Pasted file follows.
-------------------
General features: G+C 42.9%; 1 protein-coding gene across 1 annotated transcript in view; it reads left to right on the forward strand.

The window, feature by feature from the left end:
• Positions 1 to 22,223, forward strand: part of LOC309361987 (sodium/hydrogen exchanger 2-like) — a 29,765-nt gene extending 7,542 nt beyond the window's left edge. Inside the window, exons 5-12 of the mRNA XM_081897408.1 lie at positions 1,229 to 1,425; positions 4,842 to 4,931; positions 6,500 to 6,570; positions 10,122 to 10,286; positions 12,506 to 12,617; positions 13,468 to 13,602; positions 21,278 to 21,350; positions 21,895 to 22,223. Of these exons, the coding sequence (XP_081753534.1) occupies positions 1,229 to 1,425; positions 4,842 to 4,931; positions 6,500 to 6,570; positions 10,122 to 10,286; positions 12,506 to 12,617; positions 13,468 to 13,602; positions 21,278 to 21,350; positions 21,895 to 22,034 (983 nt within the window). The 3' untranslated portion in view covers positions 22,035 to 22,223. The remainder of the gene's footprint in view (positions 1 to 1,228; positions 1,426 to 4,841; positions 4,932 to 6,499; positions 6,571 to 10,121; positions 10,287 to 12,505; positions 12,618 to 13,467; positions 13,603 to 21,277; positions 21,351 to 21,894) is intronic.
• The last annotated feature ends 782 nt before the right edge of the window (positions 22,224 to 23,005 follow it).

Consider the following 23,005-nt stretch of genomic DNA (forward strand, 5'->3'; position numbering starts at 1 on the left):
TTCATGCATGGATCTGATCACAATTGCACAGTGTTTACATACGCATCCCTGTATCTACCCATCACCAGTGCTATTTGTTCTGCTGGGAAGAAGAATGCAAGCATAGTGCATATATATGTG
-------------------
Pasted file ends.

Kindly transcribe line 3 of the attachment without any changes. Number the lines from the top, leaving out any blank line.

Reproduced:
• Positions 1 to 22,223, forward strand: part of LOC309361987 (sodium/hydrogen exchanger 2-like) — a 29,765-nt gene extending 7,542 nt beyond the window's left edge. Inside the window, exons 5-12 of the mRNA XM_081897408.1 lie at positions 1,229 to 1,425; positions 4,842 to 4,931; positions 6,500 to 6,570; positions 10,122 to 10,286; positions 12,506 to 12,617; positions 13,468 to 13,602; positions 21,278 to 21,350; positions 21,895 to 22,223. Of these exons, the coding sequence (XP_081753534.1) occupies positions 1,229 to 1,425; positions 4,842 to 4,931; positions 6,500 to 6,570; positions 10,122 to 10,286; positions 12,506 to 12,617; positions 13,468 to 13,602; positions 21,278 to 21,350; positions 21,895 to 22,034 (983 nt within the window). The 3' untranslated portion in view covers positions 22,035 to 22,223. The remainder of the gene's footprint in view (positions 1 to 1,228; positions 1,426 to 4,841; positions 4,932 to 6,499; positions 6,571 to 10,121; positions 10,287 to 12,505; positions 12,618 to 13,467; positions 13,603 to 21,277; positions 21,351 to 21,894) is intronic.